A question for William Lane Craig

Every once in a while, I drop a question into the Q&A form over at Reasonablefaith.org. This is one I dropped today:

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My question pertains to the objective morality argument as you lay it out:

1. If God does not exist, objective moral values and duties do not exist.
2. Objective moral values and duties do exist.
3. Therefore, God exists.

For the sake of discussion, I'll grant you this argument. There is a Moral Law, so there must be a Moral-Law-Giver.

But it seems to me that this argument, even it is true, runs into an inescapable problem: namely, how we can *objectively know* what the Moral Law actually is.

If objective morality indeed comes from God, that should raise an obvious dilemma – nobody has direct, objective access to the mind of God. It might be tempting to suggest the Bible is just that, but the Bible is subject to an endless litany of interpretations. Ask any ten Christians what God thinks about abortion (for example), and you'll likely hear ten different answers all asserted with the same confidence: "My interpretation of the Bible is the correct one!"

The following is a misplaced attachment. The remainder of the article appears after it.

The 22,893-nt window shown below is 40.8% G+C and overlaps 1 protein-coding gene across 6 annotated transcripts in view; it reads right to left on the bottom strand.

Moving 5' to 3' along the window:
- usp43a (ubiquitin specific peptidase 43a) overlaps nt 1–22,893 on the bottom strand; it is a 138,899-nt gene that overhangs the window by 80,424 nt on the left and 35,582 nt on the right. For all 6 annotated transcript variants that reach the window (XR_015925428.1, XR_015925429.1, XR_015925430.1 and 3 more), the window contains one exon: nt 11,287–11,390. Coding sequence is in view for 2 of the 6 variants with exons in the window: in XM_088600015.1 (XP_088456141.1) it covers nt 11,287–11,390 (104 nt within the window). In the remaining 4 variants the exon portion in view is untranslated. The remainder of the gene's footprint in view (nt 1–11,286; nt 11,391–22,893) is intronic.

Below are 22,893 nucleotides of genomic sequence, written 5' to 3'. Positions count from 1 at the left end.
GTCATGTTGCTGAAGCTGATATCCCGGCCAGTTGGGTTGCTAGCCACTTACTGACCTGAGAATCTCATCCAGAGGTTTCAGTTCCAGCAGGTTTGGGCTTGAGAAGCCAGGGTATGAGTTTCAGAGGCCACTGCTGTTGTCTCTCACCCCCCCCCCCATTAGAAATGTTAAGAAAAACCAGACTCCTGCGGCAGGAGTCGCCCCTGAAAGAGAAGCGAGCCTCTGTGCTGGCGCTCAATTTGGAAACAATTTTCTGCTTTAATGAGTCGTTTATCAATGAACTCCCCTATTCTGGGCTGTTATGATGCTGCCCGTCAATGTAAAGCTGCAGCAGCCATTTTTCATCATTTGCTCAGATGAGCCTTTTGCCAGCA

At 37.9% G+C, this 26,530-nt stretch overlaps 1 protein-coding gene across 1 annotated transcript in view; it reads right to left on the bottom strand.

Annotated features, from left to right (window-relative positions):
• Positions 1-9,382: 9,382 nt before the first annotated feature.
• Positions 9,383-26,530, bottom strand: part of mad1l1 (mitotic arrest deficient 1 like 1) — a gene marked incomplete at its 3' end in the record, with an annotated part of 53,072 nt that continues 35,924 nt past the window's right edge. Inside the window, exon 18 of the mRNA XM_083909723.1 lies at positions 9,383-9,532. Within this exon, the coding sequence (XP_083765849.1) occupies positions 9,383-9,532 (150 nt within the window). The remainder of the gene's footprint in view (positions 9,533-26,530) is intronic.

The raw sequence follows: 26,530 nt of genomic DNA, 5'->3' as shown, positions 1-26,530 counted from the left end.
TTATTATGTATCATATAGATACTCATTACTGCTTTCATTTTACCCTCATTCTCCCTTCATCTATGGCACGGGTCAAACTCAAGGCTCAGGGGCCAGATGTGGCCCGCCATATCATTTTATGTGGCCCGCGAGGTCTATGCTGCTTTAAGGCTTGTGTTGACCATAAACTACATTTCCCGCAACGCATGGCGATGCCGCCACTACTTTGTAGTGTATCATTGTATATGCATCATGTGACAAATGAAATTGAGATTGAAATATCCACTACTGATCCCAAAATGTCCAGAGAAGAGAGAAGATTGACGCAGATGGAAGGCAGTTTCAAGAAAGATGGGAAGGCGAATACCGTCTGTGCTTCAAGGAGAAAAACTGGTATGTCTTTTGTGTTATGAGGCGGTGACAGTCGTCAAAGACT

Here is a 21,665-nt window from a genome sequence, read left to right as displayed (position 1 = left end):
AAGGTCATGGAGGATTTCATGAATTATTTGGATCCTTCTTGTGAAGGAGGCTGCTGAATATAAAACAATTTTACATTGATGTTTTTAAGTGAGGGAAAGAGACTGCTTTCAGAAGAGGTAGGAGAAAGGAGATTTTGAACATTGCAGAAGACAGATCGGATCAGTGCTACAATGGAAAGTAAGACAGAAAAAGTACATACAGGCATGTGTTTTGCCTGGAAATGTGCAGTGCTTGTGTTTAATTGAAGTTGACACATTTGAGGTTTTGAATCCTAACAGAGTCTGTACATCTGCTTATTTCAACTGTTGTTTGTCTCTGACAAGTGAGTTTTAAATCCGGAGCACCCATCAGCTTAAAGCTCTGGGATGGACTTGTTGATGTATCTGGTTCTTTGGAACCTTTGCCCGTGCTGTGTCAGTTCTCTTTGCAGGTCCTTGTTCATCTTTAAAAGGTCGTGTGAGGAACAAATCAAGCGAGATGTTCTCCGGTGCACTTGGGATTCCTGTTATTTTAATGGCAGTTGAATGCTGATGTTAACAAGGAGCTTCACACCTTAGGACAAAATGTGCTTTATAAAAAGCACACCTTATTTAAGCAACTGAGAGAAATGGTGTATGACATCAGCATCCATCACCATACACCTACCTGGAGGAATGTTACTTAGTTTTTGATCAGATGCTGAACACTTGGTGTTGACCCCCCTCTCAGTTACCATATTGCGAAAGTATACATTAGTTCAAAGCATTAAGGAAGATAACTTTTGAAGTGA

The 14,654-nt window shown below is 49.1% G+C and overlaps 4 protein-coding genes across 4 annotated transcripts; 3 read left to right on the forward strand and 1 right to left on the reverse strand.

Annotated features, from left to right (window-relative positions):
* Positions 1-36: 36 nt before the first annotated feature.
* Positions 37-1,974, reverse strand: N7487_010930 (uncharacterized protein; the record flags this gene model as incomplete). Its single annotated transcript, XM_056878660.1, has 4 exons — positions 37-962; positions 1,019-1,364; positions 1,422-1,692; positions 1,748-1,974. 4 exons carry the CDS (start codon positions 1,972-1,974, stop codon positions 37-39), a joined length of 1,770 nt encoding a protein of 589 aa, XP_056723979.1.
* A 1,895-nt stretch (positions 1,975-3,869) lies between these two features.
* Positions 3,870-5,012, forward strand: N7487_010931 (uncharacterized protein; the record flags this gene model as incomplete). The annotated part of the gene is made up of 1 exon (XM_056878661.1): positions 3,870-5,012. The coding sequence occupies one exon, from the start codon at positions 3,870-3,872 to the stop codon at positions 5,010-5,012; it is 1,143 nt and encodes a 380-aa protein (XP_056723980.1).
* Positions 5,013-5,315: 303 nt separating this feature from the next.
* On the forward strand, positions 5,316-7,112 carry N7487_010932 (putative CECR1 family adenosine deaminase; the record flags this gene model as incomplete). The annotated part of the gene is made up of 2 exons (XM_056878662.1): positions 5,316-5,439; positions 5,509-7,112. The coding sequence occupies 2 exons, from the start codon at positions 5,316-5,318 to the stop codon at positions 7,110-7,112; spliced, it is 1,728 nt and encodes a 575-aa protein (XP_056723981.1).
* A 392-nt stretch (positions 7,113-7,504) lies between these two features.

Claims of revealed knowledge are similarly problematic; people claim God has spoken to them or worked through them, but different Christians will claim contradictory things and attribute them to God.

Even worse for the Objective Morality argument is a study published in 2009 which indicated that believers ascribe, rather than derive, their moral values from God.

http://www.pnas.org/content/106/51/21533.abstract

Said the authors,

"People may use religious agents as a moral compass, forming impressions and making decisions based on what they presume God as the ultimate moral authority would believe or want. The central feature of a compass, however, is that it points north no matter what direction a person is facing. This research suggests that, unlike an actual compass, inferences about God's beliefs may instead point people further in whatever direction they are already facing."

This to me seems like an insurmountable dilemma. How is the objective moral law objectively known? Who decides how to properly interpret the Bible or the witness of the Holy Spirit? It seems to me that having an Objective Moral Law is pragmatically useless unless we can objectively know what it is.

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